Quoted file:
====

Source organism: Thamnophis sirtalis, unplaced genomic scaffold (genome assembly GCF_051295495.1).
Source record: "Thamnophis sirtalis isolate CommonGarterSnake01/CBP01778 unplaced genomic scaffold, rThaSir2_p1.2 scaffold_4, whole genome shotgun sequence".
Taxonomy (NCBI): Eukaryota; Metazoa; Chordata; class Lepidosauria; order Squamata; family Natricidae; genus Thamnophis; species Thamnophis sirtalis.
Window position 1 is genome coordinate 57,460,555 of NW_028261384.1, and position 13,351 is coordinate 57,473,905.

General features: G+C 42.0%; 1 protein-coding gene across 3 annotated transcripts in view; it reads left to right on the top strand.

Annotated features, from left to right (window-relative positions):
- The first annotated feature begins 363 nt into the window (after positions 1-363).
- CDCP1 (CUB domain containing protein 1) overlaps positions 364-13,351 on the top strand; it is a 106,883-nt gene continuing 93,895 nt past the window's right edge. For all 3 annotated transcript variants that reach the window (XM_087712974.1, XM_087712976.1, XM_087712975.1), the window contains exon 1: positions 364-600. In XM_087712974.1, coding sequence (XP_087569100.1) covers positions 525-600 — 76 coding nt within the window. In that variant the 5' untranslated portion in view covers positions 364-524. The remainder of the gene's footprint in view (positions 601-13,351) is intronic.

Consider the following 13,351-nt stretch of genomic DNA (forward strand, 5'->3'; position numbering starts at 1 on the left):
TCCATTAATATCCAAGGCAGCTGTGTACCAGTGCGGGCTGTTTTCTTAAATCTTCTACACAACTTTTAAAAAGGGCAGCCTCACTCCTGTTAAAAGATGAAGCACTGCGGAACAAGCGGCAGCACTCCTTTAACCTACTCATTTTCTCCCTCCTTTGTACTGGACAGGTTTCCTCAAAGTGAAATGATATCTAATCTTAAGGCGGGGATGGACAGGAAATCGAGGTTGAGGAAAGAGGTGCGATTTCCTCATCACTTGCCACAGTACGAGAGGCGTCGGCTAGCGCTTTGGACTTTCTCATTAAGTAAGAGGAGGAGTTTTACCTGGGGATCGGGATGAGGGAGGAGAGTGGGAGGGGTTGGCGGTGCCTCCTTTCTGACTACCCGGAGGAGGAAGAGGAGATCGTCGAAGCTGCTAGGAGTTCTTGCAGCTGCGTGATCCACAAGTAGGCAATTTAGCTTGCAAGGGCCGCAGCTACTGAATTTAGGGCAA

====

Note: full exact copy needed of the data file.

Source organism: Thamnophis sirtalis, unplaced genomic scaffold (genome assembly GCF_051295495.1).
Source record: "Thamnophis sirtalis isolate CommonGarterSnake01/CBP01778 unplaced genomic scaffold, rThaSir2_p1.2 scaffold_4, whole genome shotgun sequence".
Taxonomy (NCBI): Eukaryota; Metazoa; Chordata; class Lepidosauria; order Squamata; family Natricidae; genus Thamnophis; species Thamnophis sirtalis.
Window position 1 is genome coordinate 57,460,555 of NW_028261384.1, and position 13,351 is coordinate 57,473,905.

General features: G+C 42.0%; 1 protein-coding gene across 3 annotated transcripts in view; it reads left to right on the top strand.

Annotated features, from left to right (window-relative positions):
- The first annotated feature begins 363 nt into the window (after positions 1-363).
- CDCP1 (CUB domain containing protein 1) overlaps positions 364-13,351 on the top strand; it is a 106,883-nt gene continuing 93,895 nt past the window's right edge. For all 3 annotated transcript variants that reach the window (XM_087712974.1, XM_087712976.1, XM_087712975.1), the window contains exon 1: positions 364-600. In XM_087712974.1, coding sequence (XP_087569100.1) covers positions 525-600 — 76 coding nt within the window. In that variant the 5' untranslated portion in view covers positions 364-524. The remainder of the gene's footprint in view (positions 601-13,351) is intronic.

Consider the following 13,351-nt stretch of genomic DNA (forward strand, 5'->3'; position numbering starts at 1 on the left):
TCCATTAATATCCAAGGCAGCTGTGTACCAGTGCGGGCTGTTTTCTTAAATCTTCTACACAACTTTTAAAAAGGGCAGCCTCACTCCTGTTAAAAGATGAAGCACTGCGGAACAAGCGGCAGCACTCCTTTAACCTACTCATTTTCTCCCTCCTTTGTACTGGACAGGTTTCCTCAAAGTGAAATGATATCTAATCTTAAGGCGGGGATGGACAGGAAATCGAGGTTGAGGAAAGAGGTGCGATTTCCTCATCACTTGCCACAGTACGAGAGGCGTCGGCTAGCGCTTTGGACTTTCTCATTAAGTAAGAGGAGGAGTTTTACCTGGGGATCGGGATGAGGGAGGAGAGTGGGAGGGGTTGGCGGTGCCTCCTTTCTGACTACCCGGAGGAGGAAGAGGAGATCGTCGAAGCTGCTAGGAGTTCTTGCAGCTGCGTGATCCACAAGTAGGCAATTTAGCTTGCAAGGGCCGCAGCTACTGAATTTAGGGCAA